Sramana Mitra: What year did you come up with the insight?
Vlad Friedman: It was in the mid-90s. I don’t remember the exact year.
Sramana Mitra: You started to provide a hosting solution in the 1995 to 1996 time frame. What was the customer base that you went after with that?
Vlad Friedman: Interestingly, the hosting solution came in 1998. That’s when I went into the automotive space and started to understand the recurring business model. I built that up to a couple of million dollars a year company at that point. In 1998, I said, “This Internet thing is cool. Let’s put up our first website.”
I fired seven vendors in a row because nobody was really outcome-focused or service-focused back then. Everyone just wanted to sell you a site or server. I took the same modality that I had in the consulting business and said, “What if we took this and translated it to a hosting operation?” Generally, one of the most expensive costs of technology is people. What if we could take all the things that people have to do and figure out ways to do them really efficiently at scale? We make the investment. We figure out the multi tenancy between these different platforms. We came to market with that message.
We were certainly nowhere close to the least expensive vendor in town. We were probably in the upper echelon. The customers just started to come knocking down our doors. That’s where Edge was born. It was born because I couldn’t find anyone who had an outcome-based approach. Everyone just wanted to sell a box. No one thought about hosting. We started small. We bootstrapped. We took a couple of computers. We stuck them in one of our IT closets and that just started to blossom and grow at a very fast pace. That was our foray into the business we are today.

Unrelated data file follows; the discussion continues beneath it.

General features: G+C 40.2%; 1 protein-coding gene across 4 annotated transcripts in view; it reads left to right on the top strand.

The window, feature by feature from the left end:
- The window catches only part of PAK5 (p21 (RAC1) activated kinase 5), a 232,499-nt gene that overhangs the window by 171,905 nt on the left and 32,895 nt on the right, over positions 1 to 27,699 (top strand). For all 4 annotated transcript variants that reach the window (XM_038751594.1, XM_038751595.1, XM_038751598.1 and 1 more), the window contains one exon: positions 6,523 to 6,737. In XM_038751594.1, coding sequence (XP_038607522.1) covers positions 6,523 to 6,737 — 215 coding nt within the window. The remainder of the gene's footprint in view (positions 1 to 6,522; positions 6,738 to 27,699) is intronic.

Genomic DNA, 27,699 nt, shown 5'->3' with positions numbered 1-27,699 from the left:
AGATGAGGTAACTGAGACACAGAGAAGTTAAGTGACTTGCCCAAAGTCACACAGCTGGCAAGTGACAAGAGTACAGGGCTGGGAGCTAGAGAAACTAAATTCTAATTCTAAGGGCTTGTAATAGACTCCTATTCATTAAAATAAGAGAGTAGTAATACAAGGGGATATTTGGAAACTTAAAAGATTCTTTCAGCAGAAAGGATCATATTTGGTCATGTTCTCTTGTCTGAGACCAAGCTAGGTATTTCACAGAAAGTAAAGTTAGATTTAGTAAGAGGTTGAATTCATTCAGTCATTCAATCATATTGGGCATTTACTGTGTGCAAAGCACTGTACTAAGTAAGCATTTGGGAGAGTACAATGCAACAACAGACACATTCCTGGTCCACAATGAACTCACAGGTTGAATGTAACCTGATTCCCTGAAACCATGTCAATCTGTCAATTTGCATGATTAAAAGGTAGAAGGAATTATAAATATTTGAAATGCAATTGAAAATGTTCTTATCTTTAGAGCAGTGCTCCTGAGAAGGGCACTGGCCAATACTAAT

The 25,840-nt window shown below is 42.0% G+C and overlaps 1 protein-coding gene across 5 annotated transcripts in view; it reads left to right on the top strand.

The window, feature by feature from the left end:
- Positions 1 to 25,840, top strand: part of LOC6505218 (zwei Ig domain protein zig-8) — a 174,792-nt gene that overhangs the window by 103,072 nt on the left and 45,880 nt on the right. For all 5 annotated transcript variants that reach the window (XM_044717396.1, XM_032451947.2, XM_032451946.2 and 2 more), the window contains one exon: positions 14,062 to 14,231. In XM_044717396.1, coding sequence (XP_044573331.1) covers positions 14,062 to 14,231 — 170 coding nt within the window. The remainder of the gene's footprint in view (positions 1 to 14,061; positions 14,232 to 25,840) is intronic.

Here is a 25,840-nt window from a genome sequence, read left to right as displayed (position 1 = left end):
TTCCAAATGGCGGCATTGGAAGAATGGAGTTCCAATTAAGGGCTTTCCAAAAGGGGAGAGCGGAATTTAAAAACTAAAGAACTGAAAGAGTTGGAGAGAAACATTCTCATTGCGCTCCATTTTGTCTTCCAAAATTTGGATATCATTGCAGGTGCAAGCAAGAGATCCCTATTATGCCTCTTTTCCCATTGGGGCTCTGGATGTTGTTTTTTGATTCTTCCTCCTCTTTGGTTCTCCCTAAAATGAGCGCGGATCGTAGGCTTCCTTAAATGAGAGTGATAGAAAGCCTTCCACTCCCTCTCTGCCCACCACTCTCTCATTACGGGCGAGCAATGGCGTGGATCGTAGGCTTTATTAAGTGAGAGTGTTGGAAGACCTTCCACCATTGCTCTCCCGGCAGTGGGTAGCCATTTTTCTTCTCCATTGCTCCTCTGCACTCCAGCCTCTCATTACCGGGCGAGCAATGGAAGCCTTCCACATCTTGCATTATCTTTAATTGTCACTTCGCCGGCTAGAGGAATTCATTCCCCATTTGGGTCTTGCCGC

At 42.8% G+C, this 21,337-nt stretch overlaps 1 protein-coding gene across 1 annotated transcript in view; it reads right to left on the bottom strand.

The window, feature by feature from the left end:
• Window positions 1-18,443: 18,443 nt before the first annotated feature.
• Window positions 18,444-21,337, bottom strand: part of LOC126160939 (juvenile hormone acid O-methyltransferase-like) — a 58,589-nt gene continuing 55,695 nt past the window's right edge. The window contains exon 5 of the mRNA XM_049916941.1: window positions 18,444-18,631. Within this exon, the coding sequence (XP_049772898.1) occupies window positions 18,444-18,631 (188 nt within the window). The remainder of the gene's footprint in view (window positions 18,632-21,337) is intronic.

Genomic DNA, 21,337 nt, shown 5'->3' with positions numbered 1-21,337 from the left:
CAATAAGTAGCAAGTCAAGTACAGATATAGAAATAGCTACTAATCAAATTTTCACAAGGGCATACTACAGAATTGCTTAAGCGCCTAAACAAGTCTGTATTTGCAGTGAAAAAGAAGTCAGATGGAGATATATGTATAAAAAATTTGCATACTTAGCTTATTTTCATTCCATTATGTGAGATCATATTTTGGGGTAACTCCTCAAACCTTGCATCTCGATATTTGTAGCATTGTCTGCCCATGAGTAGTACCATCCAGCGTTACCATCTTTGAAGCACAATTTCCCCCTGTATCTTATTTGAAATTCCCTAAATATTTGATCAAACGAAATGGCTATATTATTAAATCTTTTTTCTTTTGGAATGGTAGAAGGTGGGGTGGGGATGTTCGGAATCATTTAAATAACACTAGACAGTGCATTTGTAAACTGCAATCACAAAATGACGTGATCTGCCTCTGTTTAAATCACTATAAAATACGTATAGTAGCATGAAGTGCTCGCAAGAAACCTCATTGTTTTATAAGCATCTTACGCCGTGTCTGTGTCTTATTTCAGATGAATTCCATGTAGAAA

I had stumbled on to the magic of the recurring revenue model. I took an outcome-based approach focused on delivering value to a customer over the long-term instead of just selling them a single consulting engagement or single product. We combined those two in a market where there were very few people focused on driving those outcomes. That’s how Edge was born.
Sramana Mitra: Was there a particular customer segment where you were getting more traction than others?
Vlad Friedman: When we were small, our customers were smaller. These days, that has certainly changed. We have customers all the way up to publicly-traded firms and Fortune 500 corporations. Then so many of the Internet companies were small. They would come to us looking for these outcomes. What was interesting back then, which is true of today, is by not being the lowest cost provider, we were typically their third or fourth vendor. By the time they came to us, they really appreciated what we did. They either were compromised by hackers or their systems went down. Almost everything we work with is public-facing, revenue-generating, and mission critical.
Even back then when we were small, that was our focus. We were the ones who got the phone call when nobody else could do it. When no one else could put together a design pattern that worked, we figured out these design patterns for hosting these public-facing systems that just stayed online and didn’t go down. Our customers really appreciated that. We focused heavily on that promoter score and making sure that, as technologists move between different businesses, they take us along for the ride. It was really about becoming a trusted advisor, but then doing one thing really well.